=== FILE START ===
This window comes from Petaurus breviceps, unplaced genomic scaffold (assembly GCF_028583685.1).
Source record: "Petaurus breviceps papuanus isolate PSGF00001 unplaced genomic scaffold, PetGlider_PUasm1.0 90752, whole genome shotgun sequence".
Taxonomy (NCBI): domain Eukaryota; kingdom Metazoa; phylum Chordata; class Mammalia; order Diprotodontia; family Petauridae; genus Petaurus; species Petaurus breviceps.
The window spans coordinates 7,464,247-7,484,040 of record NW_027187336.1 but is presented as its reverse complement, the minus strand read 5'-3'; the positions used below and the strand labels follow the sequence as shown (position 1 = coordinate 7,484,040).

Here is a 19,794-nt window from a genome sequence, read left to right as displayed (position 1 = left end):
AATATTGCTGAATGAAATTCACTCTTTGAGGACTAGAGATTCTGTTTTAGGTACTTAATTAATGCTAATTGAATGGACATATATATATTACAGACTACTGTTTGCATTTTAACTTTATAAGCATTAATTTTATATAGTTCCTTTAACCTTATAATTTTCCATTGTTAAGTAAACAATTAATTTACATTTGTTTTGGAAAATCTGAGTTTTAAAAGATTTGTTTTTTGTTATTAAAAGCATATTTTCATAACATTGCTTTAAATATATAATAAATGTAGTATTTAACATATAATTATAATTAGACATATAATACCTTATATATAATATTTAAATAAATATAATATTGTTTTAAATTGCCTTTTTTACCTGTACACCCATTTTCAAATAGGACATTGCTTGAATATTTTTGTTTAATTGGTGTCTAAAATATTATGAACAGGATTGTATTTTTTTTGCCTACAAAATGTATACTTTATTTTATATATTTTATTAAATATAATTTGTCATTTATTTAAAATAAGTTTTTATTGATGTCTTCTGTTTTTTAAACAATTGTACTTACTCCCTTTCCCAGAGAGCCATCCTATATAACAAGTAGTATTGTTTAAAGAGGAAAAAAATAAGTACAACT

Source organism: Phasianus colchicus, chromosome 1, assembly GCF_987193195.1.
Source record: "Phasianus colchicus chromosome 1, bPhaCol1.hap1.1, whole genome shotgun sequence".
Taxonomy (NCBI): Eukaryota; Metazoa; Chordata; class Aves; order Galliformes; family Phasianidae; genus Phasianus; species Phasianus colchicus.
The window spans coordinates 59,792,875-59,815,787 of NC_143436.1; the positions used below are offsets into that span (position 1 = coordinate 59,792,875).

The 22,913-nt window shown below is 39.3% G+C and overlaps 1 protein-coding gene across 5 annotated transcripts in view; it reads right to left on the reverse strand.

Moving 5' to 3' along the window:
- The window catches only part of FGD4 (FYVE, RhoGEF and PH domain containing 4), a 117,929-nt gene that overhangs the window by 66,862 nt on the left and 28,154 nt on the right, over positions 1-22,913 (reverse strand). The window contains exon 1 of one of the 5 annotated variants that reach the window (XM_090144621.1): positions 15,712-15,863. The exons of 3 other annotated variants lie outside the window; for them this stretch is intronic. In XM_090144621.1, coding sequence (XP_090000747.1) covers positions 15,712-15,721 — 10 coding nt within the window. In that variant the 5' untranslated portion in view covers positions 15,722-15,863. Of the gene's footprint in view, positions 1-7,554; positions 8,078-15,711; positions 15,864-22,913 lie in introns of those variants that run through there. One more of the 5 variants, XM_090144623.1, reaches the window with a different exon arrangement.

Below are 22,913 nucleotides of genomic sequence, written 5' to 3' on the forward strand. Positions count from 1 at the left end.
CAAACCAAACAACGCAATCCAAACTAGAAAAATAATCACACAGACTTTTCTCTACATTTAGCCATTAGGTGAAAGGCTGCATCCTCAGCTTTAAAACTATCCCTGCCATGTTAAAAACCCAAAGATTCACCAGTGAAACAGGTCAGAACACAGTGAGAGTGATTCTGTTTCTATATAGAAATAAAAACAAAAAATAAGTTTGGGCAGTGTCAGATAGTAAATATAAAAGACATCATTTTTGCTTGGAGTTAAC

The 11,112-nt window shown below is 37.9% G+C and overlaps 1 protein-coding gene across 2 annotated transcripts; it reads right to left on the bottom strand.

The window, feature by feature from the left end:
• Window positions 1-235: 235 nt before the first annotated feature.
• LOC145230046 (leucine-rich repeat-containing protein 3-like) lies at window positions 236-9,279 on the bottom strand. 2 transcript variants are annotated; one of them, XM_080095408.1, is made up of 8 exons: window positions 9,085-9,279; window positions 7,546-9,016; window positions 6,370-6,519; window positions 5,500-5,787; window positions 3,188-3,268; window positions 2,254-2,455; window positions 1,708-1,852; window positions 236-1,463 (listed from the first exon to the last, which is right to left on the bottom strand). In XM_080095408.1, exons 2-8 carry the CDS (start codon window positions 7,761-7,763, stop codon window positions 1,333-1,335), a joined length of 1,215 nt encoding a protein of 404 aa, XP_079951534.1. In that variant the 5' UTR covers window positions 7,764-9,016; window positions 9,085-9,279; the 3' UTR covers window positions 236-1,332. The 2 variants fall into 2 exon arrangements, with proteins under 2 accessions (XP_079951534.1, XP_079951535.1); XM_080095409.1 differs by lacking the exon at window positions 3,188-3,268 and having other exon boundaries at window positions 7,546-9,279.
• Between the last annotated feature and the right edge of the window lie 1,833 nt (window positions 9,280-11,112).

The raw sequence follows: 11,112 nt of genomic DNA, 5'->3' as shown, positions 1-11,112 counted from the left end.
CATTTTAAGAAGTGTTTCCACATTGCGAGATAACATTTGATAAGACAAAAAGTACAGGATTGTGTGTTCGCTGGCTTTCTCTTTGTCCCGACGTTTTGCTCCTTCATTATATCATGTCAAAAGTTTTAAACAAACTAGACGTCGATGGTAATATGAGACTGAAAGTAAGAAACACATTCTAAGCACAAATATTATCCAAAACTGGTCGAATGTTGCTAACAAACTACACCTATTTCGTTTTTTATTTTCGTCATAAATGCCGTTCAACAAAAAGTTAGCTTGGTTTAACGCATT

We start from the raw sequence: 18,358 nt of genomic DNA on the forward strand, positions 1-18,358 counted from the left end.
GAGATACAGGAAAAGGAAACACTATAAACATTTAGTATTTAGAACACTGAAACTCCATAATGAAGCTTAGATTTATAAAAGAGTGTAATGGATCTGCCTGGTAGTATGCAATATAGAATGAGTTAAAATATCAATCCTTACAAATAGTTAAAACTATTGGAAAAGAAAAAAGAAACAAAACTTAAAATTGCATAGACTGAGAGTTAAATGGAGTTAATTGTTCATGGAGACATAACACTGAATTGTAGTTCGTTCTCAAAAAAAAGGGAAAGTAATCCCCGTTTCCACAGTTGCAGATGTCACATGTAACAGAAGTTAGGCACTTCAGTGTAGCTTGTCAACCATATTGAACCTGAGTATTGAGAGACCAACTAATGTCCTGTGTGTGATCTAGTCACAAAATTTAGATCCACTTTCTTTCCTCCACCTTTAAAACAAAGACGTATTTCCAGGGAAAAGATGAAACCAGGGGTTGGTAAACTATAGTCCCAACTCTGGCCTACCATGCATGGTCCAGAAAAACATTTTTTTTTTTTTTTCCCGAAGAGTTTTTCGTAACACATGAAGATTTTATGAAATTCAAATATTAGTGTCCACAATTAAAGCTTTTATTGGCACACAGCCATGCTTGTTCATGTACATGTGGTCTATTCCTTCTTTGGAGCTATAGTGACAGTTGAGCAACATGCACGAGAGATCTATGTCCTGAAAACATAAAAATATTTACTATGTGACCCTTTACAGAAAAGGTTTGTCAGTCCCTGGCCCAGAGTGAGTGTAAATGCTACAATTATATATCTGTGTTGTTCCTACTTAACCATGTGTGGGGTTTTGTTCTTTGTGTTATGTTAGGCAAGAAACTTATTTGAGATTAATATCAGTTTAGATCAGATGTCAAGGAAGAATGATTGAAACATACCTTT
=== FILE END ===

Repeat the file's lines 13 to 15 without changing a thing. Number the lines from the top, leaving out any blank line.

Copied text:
- The window catches only part of FGD4 (FYVE, RhoGEF and PH domain containing 4), a 117,929-nt gene that overhangs the window by 66,862 nt on the left and 28,154 nt on the right, over positions 1-22,913 (reverse strand). The window contains exon 1 of one of the 5 annotated variants that reach the window (XM_090144621.1): positions 15,712-15,863. The exons of 3 other annotated variants lie outside the window; for them this stretch is intronic. In XM_090144621.1, coding sequence (XP_090000747.1) covers positions 15,712-15,721 — 10 coding nt within the window. In that variant the 5' untranslated portion in view covers positions 15,722-15,863. Of the gene's footprint in view, positions 1-7,554; positions 8,078-15,711; positions 15,864-22,913 lie in introns of those variants that run through there. One more of the 5 variants, XM_090144623.1, reaches the window with a different exon arrangement.

Below are 22,913 nucleotides of genomic sequence, written 5' to 3' on the forward strand. Positions count from 1 at the left end.
CAAACCAAACAACGCAATCCAAACTAGAAAAATAATCACACAGACTTTTCTCTACATTTAGCCATTAGGTGAAAGGCTGCATCCTCAGCTTTAAAACTATCCCTGCCATGTTAAAAACCCAAAGATTCACCAGTGAAACAGGTCAGAACACAGTGAGAGTGATTCTGTTTCTATATAGAAATAAAAACAAAAAATAAGTTTGGGCAGTGTCAGATAGTAAATATAAAAGACATCATTTTTGCTTGGAGTTAAC